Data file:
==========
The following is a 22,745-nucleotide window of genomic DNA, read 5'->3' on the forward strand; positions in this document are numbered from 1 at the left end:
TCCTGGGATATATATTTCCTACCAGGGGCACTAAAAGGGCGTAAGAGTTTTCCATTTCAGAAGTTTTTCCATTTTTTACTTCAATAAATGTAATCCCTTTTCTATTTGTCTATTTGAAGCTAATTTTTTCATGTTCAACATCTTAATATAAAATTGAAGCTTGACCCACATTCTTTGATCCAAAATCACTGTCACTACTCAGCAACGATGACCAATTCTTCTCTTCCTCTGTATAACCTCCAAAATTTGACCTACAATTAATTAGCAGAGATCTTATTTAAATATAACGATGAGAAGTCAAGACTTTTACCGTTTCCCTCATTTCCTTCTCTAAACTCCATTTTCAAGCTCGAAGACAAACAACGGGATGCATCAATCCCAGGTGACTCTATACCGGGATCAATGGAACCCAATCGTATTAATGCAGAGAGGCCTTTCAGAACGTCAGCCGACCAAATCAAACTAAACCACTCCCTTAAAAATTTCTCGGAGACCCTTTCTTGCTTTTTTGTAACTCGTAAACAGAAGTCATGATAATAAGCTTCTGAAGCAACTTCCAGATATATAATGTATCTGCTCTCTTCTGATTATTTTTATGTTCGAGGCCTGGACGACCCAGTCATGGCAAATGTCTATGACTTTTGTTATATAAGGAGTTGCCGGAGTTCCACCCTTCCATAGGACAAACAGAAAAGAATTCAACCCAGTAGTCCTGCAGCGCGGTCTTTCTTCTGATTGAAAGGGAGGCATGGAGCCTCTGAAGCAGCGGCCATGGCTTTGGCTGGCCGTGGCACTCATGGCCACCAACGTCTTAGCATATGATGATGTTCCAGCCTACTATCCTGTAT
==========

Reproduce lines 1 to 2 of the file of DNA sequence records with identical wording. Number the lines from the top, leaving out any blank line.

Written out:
The following is a 22,745-nucleotide window of genomic DNA, read 5'->3' on the forward strand; positions in this document are numbered from 1 at the left end:
TCCTGGGATATATATTTCCTACCAGGGGCACTAAAAGGGCGTAAGAGTTTTCCATTTCAGAAGTTTTTCCATTTTTTACTTCAATAAATGTAATCCCTTTTCTATTTGTCTATTTGAAGCTAATTTTTTCATGTTCAACATCTTAATATAAAATTGAAGCTTGACCCACATTCTTTGATCCAAAATCACTGTCACTACTCAGCAACGATGACCAATTCTTCTCTTCCTCTGTATAACCTCCAAAATTTGACCTACAATTAATTAGCAGAGATCTTATTTAAATATAACGATGAGAAGTCAAGACTTTTACCGTTTCCCTCATTTCCTTCTCTAAACTCCATTTTCAAGCTCGAAGACAAACAACGGGATGCATCAATCCCAGGTGACTCTATACCGGGATCAATGGAACCCAATCGTATTAATGCAGAGAGGCCTTTCAGAACGTCAGCCGACCAAATCAAACTAAACCACTCCCTTAAAAATTTCTCGGAGACCCTTTCTTGCTTTTTTGTAACTCGTAAACAGAAGTCATGATAATAAGCTTCTGAAGCAACTTCCAGATATATAATGTATCTGCTCTCTTCTGATTATTTTTATGTTCGAGGCCTGGACGACCCAGTCATGGCAAATGTCTATGACTTTTGTTATATAAGGAGTTGCCGGAGTTCCACCCTTCCATAGGACAAACAGAAAAGAATTCAACCCAGTAGTCCTGCAGCGCGGTCTTTCTTCTGATTGAAAGGGAGGCATGGAGCCTCTGAAGCAGCGGCCATGGCTTTGGCTGGCCGTGGCACTCATGGCCACCAACGTCTTAGCATATGATGATGTTCCAGCCTACTATCCTGTAT